In March 2021, the Pakistan’s leaders unveiled country’s comprehensive security vision at the first Islamabad Security Dialogue – the first of its kind National Security Dialogue held in Islamabad. Aimed at broadening the concept of National Security, encouraging strategic communication, and presenting the South Asian emerging power as a centre of regional connectivity and global development
In March 2021, the Pakistan’s leaders unveiled country’s comprehensive security vision at the first Islamabad Security Dialogue – the first of its kind National Security Dialogue held in Islamabad. Aimed at broadening the concept of National Security, encouraging strategic communication, and presenting the South Asian emerging power as a centre of regional connectivity and global development.
Prime Minister Imran Khan delivered the keynote inaugural address of the dialogue, while addressing delegates, the Prime Minister said that there is a paradigm shift in the global interpretation of the concept of security, that the world needs to focus on combating climate change, overcoming economic vulnerabilities, poverty alleviation and social security, promoting regional and global peace.
The Prime Minister also emphasized the importance of connecting intellectuals with policy makers, highlighted the need to understand Pakistan’s conception of national security, terming it important for national cohesion and nation building, to promote the country’s security vision, the Prime Minister also launched the first-ever National Security Advisory (NSD) which will connect over one-hundred nation’s think-tanks and universities with policy makers.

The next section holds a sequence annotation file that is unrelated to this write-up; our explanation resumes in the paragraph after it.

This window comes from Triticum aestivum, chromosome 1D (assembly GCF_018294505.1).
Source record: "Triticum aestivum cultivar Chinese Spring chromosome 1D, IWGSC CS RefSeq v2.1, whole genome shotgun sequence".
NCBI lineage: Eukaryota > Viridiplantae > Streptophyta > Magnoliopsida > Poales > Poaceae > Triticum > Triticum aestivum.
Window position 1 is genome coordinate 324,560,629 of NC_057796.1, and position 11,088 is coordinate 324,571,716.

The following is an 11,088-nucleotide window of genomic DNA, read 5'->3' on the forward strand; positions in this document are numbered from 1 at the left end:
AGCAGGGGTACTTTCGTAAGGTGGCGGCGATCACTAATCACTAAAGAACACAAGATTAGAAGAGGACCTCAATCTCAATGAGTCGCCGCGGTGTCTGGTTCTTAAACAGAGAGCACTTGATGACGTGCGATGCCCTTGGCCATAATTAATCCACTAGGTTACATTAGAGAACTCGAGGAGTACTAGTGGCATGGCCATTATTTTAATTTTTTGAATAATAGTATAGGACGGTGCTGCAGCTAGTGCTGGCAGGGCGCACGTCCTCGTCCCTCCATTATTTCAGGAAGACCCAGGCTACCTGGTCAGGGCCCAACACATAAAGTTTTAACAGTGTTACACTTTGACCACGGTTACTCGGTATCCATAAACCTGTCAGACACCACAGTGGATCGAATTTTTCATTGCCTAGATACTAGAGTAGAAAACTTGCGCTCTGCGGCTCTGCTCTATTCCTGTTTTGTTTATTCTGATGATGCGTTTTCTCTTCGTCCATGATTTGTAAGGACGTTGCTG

Pakistan is not "An ordinary country", to borrow from Neville Alexander. The country’s multipolar grand strategy and its geostrategic location is acknowledged by renowned experts
that the civilization sits at the nexus of Chinese, Russian, Persian, Turkish, Arab, Central Asian, and Southeast Asian civilizations and is therefore, perfectly positioned to serve as their point of convergence through the China-Pakistan Economic Corridor (CPEC), seeing how each of them will likely participate in conducting business with China through this overland corridor and therefore interacting with one another. It is on this basis that Africa should embrace pragmatic state policies in the sphere of safeguarding of national security and socioeconomic development and demonstrate the ability to safeguard sovereignty, independence, and state and territorial integrity.
In the South African context, the significance of Pakistan’s "Look Africa Policy" should be understood in the Pan-Eurasian Integration
role the South Asian gatekeeper espouses. Pakistan-Africa relations have deep rooted historic
and emotional bond which dates back to the period of anti-colonial struggle. The South Asian nation was the first Muslim country to gain independence from British colonialism, and later, to spearhead moral diplomatic support for liberation movements in African countries.